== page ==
Does contract law matter from an economic standpoint? If so, differences in the laws of contract across various jurisdictions may produce divergent economic outcomes. Given the centrality of contractual arrangements to the operation of modern capitalism, one would expect this to be a central question for researchers interested in the relationship between law and economic development. Yet this is not what we see. In fact, the inquiry into the economic consequences of different contract laws around the world has received comparatively little scholarly attention.
Such neglect of the economic implications of different contract laws is all the more surprising given the abundance of studies in the related fields of comparative contract law and institutional economics. Comparative contract law has long commanded significant attention from scholars and practitioners, making it the most traditional area of comparative legal analysis. The existing studies, however, are mostly doctrinal in nature, generally failing to examine the economic consequences of the divergent legal regimes. And while the booming field of institutional economics has focused extensively on ‘contract institutions’, the resulting works are entirely devoid of any discussion of contract law as the field is understood by legal scholars and practitioners. Instead, they evaluate the quality of contract institutions based exclusively on measures of procedure, such as the duration and cost of the enforcement process, and the number of appeals involved.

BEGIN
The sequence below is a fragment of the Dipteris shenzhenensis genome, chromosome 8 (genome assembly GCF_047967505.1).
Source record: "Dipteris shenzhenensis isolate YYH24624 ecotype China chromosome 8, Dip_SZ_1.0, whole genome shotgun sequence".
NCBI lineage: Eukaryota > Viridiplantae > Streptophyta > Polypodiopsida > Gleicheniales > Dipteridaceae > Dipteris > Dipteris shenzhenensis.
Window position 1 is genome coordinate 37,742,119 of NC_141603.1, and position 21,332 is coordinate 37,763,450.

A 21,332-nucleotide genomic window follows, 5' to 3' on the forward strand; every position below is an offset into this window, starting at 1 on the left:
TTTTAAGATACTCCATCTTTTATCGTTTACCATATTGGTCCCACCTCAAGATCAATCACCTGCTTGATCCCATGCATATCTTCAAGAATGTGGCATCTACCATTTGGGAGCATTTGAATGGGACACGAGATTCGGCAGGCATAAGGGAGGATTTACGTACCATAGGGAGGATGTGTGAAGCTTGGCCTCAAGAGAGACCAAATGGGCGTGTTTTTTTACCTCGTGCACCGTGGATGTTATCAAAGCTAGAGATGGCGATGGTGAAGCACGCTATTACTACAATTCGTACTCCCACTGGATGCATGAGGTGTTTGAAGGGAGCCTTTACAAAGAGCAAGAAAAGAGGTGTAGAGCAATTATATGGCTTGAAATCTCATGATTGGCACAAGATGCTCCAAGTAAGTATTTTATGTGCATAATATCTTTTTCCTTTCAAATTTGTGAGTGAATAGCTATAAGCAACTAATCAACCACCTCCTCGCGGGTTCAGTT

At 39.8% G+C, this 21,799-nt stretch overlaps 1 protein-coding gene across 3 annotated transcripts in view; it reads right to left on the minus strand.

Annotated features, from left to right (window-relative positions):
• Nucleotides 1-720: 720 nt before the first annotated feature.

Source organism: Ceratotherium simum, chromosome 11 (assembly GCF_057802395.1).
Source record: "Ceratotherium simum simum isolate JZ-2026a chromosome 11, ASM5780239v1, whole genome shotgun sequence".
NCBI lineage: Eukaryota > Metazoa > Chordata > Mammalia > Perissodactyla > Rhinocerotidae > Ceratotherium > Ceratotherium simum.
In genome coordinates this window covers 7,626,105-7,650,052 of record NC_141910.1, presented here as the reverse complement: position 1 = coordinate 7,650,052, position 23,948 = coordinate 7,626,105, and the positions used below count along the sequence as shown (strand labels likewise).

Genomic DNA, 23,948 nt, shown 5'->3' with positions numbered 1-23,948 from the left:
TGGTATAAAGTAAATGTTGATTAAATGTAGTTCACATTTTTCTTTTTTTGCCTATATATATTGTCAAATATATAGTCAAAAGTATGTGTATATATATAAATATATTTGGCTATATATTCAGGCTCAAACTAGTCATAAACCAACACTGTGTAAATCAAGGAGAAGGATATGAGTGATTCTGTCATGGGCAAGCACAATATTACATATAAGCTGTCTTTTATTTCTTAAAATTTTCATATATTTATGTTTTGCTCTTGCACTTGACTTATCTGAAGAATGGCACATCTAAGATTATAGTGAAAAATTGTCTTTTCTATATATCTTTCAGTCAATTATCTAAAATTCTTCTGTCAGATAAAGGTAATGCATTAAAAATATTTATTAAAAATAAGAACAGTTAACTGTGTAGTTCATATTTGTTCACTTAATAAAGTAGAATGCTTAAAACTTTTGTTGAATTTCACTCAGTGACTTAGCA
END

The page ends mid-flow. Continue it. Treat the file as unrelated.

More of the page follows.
My article undertakes to examine the various reasons that might explain such assumed disregard for the possible role of contract law in shaping economic outcomes. These are: (i) the lack of meaningful variation in contract laws around the world, (ii) the triviality of contract law, (iii) the ample availability of choice of law, (iv) the US-centric bias of the law-and-economics literature, (v) the lack of public data on contracting practices, and (vi) the problem of defining the boundaries of contract law. It concludes that, while important, these factors are ultimately insufficient to justify the scarcity of works on the economic consequences of contract law, which could be a fruitful area for future research.
Mariana Pargendler is Professor of Law at FGV School of Law in São Paulo (FGV Direito SP) and Global Professor of Law at New York University School of Law.